Grabbing Hand

Paperback (Print)
Buy New
Buy New from BN.com
$28.00
Used and New from Other Sellers
Used and New from Other Sellers
from $19.99
Usually ships in 1-2 business days
(Save 28%)
Other sellers (Paperback)
  • All (9) from $19.99   
  • New (6) from $29.15   
  • Used (3) from $19.99   

Overview

In many countries, public sector institutions impose heavy burdens on economic life: heavy and arbitrary taxes retard investment, regulations enrich corrupt bureaucrats, state firms consume national wealth, and the most talented people turn to rent-seeking rather than productive activities. As a consequence of such predatory policies--described in this book as the grabbing hand of the state--entrepreneurship lingers and economies stagnate.

The authors of this collection of essays describe many of these pathologies of a grabbing hand government, and examine their consequences for growth. The essays share a common viewpoint that political control of economic life is central to the many government failures that we observe. Fortunately, a correct diagnosis suggests the cures, including the best strategies of fighting corruption, privatization of state firms, and institutional building in the former socialist economies. Depoliticization of economic life emerges as the crucial theme of the appropriate reforms. The book describes the experiences with the grabbing hand government and its reform in medieval Europe, developing countries, transition economies, as well as today's United States.

Read More Show Less

Editorial Reviews

The Economist
[The Grabbing Hand's] range of materials is impressive: the chapters deal with the growth of European cities before the industrial revolution, corruption in post-Soviet Russia, privatisation in Eastern Europe, local government in the United States, and more. The authors keep technical apparatus to a minimum. By any standard, let alone the debased standard of most modern economics, the essays are lucid and literate.
Read More Show Less

Product Details

  • ISBN-13: 9780674010147
  • Publisher: Harvard University Press
  • Publication date: 9/30/2002
  • Edition description: New Edition
  • Pages: 292
  • Product dimensions: 6.00 (w) x 9.00 (h) x 0.66 (d)

Meet the Author

Andrei Shleifer is Professor of Economics at Harvard University.

Robert Vishny is Professor in the Graduate School of Business at the University of Chicago.

Read More Show Less

Table of Contents

Acknowledgments
1 Perspectives on Government 1
2 Princes and Merchants: European City Growth before the Industrial Revolution 19
3 The Allocation of Talent: Implications for Growth 53
4 Why Is Rent Seeking So Costly to Growth? 81
5 Corruption 91
6 Pervasive Shortages under Socialism 109
7 The Politics of Market Socialism 123
8 A Theory of Privatization 137
9 Politicians and Firms 151
10 Privatization in the United States 183
11 Government in Transition 227
Notes 254
References 263
Index 275
Read More Show Less

Customer Reviews

Be the first to write a review
( 0 )
Rating Distribution

5 Star

(0)

4 Star

(0)

3 Star

(0)

2 Star

(0)

1 Star

(0)

Your Rating:

Your Name: Create a Pen Name or

Barnes & Noble.com Review Rules

Our reader reviews allow you to share your comments on titles you liked, or didn't, with others. By submitting an online review, you are representing to Barnes & Noble.com that all information contained in your review is original and accurate in all respects, and that the submission of such content by you and the posting of such content by Barnes & Noble.com does not and will not violate the rights of any third party. Please follow the rules below to help ensure that your review can be posted.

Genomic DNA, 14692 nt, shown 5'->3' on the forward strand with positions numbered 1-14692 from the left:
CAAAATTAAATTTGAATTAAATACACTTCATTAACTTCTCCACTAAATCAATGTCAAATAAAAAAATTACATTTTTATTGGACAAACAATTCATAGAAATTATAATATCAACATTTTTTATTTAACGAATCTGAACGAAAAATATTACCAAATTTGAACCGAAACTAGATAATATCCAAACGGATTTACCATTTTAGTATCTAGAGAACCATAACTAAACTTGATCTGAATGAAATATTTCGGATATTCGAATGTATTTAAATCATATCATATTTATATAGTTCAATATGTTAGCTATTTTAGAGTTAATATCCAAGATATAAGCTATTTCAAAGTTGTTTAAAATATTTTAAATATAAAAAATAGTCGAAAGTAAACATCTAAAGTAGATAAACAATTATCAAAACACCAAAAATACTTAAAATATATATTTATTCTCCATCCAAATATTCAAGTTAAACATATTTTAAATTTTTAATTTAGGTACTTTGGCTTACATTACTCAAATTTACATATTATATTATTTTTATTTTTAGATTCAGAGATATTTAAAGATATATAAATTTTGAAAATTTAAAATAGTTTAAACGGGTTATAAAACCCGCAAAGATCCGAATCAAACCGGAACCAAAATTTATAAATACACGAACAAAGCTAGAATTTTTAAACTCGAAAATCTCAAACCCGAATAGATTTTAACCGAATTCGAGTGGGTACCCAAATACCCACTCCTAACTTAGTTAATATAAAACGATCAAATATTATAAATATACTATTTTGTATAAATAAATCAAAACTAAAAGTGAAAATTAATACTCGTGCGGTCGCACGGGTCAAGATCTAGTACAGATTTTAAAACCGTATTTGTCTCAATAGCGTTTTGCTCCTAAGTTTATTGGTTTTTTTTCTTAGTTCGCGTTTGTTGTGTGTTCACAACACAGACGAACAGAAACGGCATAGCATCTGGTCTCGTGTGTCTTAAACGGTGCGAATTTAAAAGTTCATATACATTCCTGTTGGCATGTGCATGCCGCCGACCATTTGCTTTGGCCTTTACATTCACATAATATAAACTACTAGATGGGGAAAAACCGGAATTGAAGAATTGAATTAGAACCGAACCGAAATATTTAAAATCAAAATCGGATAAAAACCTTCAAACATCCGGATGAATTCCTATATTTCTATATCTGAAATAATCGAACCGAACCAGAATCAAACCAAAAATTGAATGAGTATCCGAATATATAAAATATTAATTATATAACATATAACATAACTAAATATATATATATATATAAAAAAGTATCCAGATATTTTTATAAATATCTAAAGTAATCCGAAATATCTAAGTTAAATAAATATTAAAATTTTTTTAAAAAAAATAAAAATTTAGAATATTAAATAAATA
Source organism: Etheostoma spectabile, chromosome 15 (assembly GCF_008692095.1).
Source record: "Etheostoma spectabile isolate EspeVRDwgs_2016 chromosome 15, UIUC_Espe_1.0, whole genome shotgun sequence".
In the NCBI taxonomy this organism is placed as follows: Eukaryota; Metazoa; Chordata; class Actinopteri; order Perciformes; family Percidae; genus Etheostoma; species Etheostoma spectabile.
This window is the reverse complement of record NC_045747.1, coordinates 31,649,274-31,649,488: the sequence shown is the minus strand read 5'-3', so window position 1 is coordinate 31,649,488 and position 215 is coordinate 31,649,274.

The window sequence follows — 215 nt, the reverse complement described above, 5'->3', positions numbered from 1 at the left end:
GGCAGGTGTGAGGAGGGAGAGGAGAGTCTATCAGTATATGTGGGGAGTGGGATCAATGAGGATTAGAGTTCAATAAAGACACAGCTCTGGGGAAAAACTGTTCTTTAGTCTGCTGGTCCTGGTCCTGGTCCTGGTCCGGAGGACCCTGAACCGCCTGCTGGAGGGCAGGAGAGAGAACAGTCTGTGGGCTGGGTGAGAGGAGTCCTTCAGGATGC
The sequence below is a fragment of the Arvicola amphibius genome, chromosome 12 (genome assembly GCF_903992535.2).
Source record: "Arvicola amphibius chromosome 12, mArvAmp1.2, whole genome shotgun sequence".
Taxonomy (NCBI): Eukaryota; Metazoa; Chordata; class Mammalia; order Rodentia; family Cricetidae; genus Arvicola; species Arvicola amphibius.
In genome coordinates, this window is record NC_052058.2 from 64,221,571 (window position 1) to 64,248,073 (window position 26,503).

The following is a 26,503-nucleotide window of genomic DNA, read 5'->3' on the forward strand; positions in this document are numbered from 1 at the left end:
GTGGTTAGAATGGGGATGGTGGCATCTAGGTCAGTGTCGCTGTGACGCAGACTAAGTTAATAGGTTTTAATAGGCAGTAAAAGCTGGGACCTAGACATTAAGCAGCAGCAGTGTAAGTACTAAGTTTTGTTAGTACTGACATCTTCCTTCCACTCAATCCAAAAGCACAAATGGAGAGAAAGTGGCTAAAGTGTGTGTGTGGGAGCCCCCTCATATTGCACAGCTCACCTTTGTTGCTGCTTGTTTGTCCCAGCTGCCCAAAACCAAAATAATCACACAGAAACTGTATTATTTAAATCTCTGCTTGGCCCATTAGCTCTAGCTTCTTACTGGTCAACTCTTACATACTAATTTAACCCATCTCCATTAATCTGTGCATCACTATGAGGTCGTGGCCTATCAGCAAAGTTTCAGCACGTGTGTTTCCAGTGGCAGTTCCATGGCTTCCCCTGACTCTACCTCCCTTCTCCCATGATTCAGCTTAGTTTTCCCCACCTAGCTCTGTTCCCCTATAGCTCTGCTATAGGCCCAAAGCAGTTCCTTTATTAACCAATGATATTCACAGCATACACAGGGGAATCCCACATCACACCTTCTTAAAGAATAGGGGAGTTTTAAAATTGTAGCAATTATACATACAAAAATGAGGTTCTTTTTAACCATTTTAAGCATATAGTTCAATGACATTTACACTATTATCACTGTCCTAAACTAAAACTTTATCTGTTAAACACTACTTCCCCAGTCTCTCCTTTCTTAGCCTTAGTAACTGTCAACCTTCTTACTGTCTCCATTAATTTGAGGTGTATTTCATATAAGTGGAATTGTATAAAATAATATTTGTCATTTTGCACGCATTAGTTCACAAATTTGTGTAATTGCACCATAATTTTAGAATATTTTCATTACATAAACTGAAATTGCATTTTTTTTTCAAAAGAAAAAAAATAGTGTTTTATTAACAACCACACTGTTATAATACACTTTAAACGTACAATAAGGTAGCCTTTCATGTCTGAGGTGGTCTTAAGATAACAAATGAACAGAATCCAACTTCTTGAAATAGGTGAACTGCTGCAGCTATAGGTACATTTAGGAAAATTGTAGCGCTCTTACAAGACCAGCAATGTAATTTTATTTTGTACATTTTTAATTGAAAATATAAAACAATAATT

Reviews by Our Customers Under the Age of 13

We highly value and respect everyone's opinion concerning the titles we offer. However, we cannot allow persons under the age of 13 to have accounts at BN.com or to post customer reviews. Please see our Terms of Use for more details.

What to exclude from your review:

Please do not write about reviews, commentary, or information posted on the product page. If you see any errors in the information on the product page, please send us an email.

Reviews should not contain any of the following:

  • - HTML tags, profanity, obscenities, vulgarities, or comments that defame anyone
  • - Time-sensitive information such as tour dates, signings, lectures, etc.
  • - Single-word reviews. Other people will read your review to discover why you liked or didn't like the title. Be descriptive.
  • - Comments focusing on the author or that may ruin the ending for others
  • - Phone numbers, addresses, URLs
  • - Pricing and availability information or alternative ordering information
  • - Advertisements or commercial solicitation

Reminder:

  • - By submitting a review, you grant to Barnes & Noble.com and its sublicensees the royalty-free, perpetual, irrevocable right and license to use the review in accordance with the Barnes & Noble.com Terms of Use.
  • - Barnes & Noble.com reserves the right not to post any review -- particularly those that do not follow the terms and conditions of these Rules. Barnes & Noble.com also reserves the right to remove any review at any time without notice.
  • - See Terms of Use for other conditions and disclaimers.
Search for Products You'd Like to Recommend

Recommend other products that relate to your review. Just search for them below and share!

Create a Pen Name

Your Pen Name is your unique identity on BN.com. It will appear on the reviews you write and other website activities. Your Pen Name cannot be edited, changed or deleted once submitted.

 
Your Pen Name can be any combination of alphanumeric characters (plus - and _), and must be at least two characters long.

Continue Anonymously

    If you find inappropriate content, please report it to Barnes & Noble
    Why is this product inappropriate?
    Comments (optional)